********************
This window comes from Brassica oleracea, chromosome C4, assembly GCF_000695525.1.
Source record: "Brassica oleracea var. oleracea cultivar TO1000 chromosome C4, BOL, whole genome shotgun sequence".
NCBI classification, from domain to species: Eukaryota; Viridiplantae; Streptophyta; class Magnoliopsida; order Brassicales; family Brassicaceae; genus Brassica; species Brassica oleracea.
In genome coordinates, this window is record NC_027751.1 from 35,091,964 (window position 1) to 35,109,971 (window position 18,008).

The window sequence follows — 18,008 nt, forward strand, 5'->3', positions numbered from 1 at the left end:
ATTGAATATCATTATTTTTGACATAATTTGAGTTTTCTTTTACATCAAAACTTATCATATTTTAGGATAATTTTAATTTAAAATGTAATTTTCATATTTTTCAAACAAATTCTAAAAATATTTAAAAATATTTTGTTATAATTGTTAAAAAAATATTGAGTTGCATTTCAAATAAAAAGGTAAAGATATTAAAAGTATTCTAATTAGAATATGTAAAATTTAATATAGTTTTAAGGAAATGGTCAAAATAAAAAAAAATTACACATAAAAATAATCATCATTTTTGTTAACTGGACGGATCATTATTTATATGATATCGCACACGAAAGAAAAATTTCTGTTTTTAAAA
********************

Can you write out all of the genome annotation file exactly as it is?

This window comes from Brassica oleracea, chromosome C4, assembly GCF_000695525.1.
Source record: "Brassica oleracea var. oleracea cultivar TO1000 chromosome C4, BOL, whole genome shotgun sequence".
NCBI classification, from domain to species: Eukaryota; Viridiplantae; Streptophyta; class Magnoliopsida; order Brassicales; family Brassicaceae; genus Brassica; species Brassica oleracea.
In genome coordinates, this window is record NC_027751.1 from 35,091,964 (window position 1) to 35,109,971 (window position 18,008).

The window sequence follows — 18,008 nt, forward strand, 5'->3', positions numbered from 1 at the left end:
ATTGAATATCATTATTTTTGACATAATTTGAGTTTTCTTTTACATCAAAACTTATCATATTTTAGGATAATTTTAATTTAAAATGTAATTTTCATATTTTTCAAACAAATTCTAAAAATATTTAAAAATATTTTGTTATAATTGTTAAAAAAATATTGAGTTGCATTTCAAATAAAAAGGTAAAGATATTAAAAGTATTCTAATTAGAATATGTAAAATTTAATATAGTTTTAAGGAAATGGTCAAAATAAAAAAAAATTACACATAAAAATAATCATCATTTTTGTTAACTGGACGGATCATTATTTATATGATATCGCACACGAAAGAAAAATTTCTGTTTTTAAAA